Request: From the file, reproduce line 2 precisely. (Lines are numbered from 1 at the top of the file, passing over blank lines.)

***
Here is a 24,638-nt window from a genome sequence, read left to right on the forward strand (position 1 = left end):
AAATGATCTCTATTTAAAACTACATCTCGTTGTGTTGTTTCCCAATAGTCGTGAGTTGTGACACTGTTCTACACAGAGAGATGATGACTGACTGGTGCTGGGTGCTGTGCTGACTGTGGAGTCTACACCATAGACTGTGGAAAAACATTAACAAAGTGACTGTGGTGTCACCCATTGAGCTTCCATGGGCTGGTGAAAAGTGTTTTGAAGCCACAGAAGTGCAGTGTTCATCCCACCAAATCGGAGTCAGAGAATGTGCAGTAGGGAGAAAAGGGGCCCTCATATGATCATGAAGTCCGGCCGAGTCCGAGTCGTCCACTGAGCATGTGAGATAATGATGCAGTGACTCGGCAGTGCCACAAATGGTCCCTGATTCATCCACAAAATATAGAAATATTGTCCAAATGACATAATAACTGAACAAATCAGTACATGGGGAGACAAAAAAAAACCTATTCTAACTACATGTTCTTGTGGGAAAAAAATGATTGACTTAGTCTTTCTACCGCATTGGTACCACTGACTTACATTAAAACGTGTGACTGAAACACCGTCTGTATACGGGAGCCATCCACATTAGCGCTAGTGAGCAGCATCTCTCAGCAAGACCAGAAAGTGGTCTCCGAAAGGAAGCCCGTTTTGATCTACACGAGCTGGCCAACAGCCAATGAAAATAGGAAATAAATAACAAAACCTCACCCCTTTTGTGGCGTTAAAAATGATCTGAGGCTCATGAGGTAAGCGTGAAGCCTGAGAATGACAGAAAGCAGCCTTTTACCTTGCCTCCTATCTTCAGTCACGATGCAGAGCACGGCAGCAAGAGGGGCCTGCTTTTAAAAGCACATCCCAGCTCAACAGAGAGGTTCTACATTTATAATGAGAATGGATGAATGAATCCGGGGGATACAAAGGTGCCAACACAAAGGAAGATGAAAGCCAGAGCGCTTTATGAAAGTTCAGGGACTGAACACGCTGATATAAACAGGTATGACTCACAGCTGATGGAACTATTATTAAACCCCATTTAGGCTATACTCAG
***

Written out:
AAATGATCTCTATTTAAAACTACATCTCGTTGTGTTGTTTCCCAATAGTCGTGAGTTGTGACACTGTTCTACACAGAGAGATGATGACTGACTGGTGCTGGGTGCTGTGCTGACTGTGGAGTCTACACCATAGACTGTGGAAAAACATTAACAAAGTGACTGTGGTGTCACCCATTGAGCTTCCATGGGCTGGTGAAAAGTGTTTTGAAGCCACAGAAGTGCAGTGTTCATCCCACCAAATCGGAGTCAGAGAATGTGCAGTAGGGAGAAAAGGGGCCCTCATATGATCATGAAGTCCGGCCGAGTCCGAGTCGTCCACTGAGCATGTGAGATAATGATGCAGTGACTCGGCAGTGCCACAAATGGTCCCTGATTCATCCACAAAATATAGAAATATTGTCCAAATGACATAATAACTGAACAAATCAGTACATGGGGAGACAAAAAAAAACCTATTCTAACTACATGTTCTTGTGGGAAAAAAATGATTGACTTAGTCTTTCTACCGCATTGGTACCACTGACTTACATTAAAACGTGTGACTGAAACACCGTCTGTATACGGGAGCCATCCACATTAGCGCTAGTGAGCAGCATCTCTCAGCAAGACCAGAAAGTGGTCTCCGAAAGGAAGCCCGTTTTGATCTACACGAGCTGGCCAACAGCCAATGAAAATAGGAAATAAATAACAAAACCTCACCCCTTTTGTGGCGTTAAAAATGATCTGAGGCTCATGAGGTAAGCGTGAAGCCTGAGAATGACAGAAAGCAGCCTTTTACCTTGCCTCCTATCTTCAGTCACGATGCAGAGCACGGCAGCAAGAGGGGCCTGCTTTTAAAAGCACATCCCAGCTCAACAGAGAGGTTCTACATTTATAATGAGAATGGATGAATGAATCCGGGGGATACAAAGGTGCCAACACAAAGGAAGATGAAAGCCAGAGCGCTTTATGAAAGTTCAGGGACTGAACACGCTGATATAAACAGGTATGACTCACAGCTGATGGAACTATTATTAAACCCCATTTAGGCTATACTCAG